Learn Knit Fabric Basics
Learn everything you need to know about knit fabric basics, from Judith Neukam, a Threads contributing editor. You’ll find out about the structure of a knitted fabric, which is made from a single strand of yarn, interlocked to create a flexible, inherently stretchy fabric. Machine-made knits range from lightweight jerseys to heavy sweater knits. With knits, you can make everything from lingerie and T-shirts to outerwear, activewear, and even special occasion garments.
Teach Yourself to Sew
Garment sewing expert Judith Neukam got her first taste of sewing when she took the free lessons that came with her mother’s sewing machine purchase. Judith was 9 at the time. Soon after, she was sewing her own clothes and feeding her passion for the craft. In her Teach Yourself to Sew series, Judith shares her enduring love of sewing and her invaluable years of sewing experience.
She starts with discussing the equipment and the essential sewing notions for anyone who sews. You’ll learn about shopping for fabrics, choosing patterns (including selecting the correct size), and planning the perfect pattern layout. From machine-sewing simple seams to inserting zippers and stitching buttonholes, Judith demonstrates the key steps to making a custom garment.
Discover methods for clean-finishing seam allowances and applying facings so all edges are neat. To add shape to garments, Judith explains how and why to sew darts, and how to gather fabric for volume. Other garment elements, such as sleeves, pockets, and elasticized waistbands, are shown in easy-to-follow video tutorials.
Advancing your skills
When you’re ready to challenge yourself further, tune in to Judith’s overview of couture garments and sewing techniques. Even if you never intend to become the next Coco Chanel, you’ll learn methods that add quality to your everyday wardrobe. Find out how to perfectly match stripes, plaids, and prints; baste seams; and insert underlinings and linings.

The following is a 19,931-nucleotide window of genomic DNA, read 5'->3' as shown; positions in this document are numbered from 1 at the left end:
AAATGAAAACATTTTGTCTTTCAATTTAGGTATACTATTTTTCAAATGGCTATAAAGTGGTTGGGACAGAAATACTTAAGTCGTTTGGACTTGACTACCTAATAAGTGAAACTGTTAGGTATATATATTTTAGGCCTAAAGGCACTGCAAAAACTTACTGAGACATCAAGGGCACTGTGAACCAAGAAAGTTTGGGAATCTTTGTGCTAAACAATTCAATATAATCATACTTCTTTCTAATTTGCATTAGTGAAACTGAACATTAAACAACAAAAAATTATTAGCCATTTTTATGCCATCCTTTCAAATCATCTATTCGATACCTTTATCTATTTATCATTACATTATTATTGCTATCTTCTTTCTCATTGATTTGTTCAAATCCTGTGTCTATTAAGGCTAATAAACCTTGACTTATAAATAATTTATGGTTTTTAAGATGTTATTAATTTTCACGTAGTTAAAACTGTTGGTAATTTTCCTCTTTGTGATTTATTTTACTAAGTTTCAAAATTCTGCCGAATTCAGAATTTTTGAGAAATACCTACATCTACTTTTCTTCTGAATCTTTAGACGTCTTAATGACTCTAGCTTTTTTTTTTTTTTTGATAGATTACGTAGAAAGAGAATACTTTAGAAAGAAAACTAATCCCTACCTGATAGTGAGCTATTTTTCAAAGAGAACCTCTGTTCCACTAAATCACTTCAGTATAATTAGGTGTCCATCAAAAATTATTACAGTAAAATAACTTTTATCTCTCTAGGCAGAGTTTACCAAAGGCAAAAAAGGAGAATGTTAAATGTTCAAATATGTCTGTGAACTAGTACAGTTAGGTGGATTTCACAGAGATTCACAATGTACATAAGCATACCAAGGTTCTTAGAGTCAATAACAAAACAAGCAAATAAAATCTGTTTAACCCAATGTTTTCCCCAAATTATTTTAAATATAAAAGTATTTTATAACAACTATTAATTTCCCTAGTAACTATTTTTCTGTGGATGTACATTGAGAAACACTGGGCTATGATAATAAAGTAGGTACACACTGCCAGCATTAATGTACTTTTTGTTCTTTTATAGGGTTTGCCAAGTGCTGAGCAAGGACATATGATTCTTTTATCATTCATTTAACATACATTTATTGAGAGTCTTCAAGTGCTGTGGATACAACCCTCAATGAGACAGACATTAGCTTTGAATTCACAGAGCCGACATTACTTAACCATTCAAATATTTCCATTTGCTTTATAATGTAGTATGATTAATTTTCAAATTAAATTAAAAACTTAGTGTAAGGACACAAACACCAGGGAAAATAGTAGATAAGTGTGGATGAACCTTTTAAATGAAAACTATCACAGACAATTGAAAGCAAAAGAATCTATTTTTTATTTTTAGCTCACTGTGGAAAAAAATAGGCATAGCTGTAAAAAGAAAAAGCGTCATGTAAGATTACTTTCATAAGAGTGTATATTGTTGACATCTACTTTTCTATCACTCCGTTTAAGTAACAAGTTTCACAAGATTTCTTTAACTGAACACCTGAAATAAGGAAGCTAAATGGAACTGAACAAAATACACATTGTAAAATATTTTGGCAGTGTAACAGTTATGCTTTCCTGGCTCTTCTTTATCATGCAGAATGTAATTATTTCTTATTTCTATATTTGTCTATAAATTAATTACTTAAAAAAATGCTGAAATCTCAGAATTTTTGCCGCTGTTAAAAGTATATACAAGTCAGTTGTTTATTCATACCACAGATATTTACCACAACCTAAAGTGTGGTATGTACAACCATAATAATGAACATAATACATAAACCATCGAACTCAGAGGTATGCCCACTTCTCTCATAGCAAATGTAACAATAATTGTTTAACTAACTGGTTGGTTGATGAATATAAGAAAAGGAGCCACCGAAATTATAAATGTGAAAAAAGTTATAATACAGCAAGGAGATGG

Finally, Judith shares the basics of pattern fitting and adjustment. Her method begins at the shoulders, ensuring the garment hangs properly. Follow along as Judith shows how to create a shoulder template that you can use again and again to adjust patterns before cutting the fabric. As a bonus, you’ll even learn how to create a custom dress form so you can fit garments on a body that truly represents your true body shape.
I am kind of wondering about this video regarding knit fabrics. It seems to be lacking some vital information beginner sewers need to be aware of (which I found out the hard way). It fails to mention anything about the difference in sewing with knit material as opposed to woven, such as the need to use a blunt needle rather than a regular sharp sewing needle; the necessity of using a stretch stitch when sewing rather than a straight stitch (for those of us who have basic machines a zig-zag stitch will work if set at the correct width and length); and nothing is mentioned about the possibility (likelihood) of needing a walking foot so you don't end up with several inches of "extra" top fabric when you reach the end of your seam because the fabric did not feed through the machine uniformly and the pieces are now misaligned and a complete disaster (again, speaking from experience...). Is it possible you might consider including such type of information for those of us who are new to sewing so we don't spend our time and money only to end in tears and feeling like complete failures because we had no idea there was more to working with knit material than this video tends to suggest??
This video is only intended to be an introduction to the variety of knit fabrics available. As it shows, there is a wide range of types, from polar fleece to jersey, lace, sweater knits, and activewear knits with spandex. Each type has its own requirements for successful sewing. For more details on understanding and working with knits, please type "knits" into the search bar; you'll find several articles and videos addressing techniques for handling knit fabrics. As with any textiles, it's a good idea to sew some test seams before constructing a garment. With knits, though, take special care to test seams on the straight grain and crossgrain, as they behave differently.
Carol J. Fresia, Threads Senior Technical Editor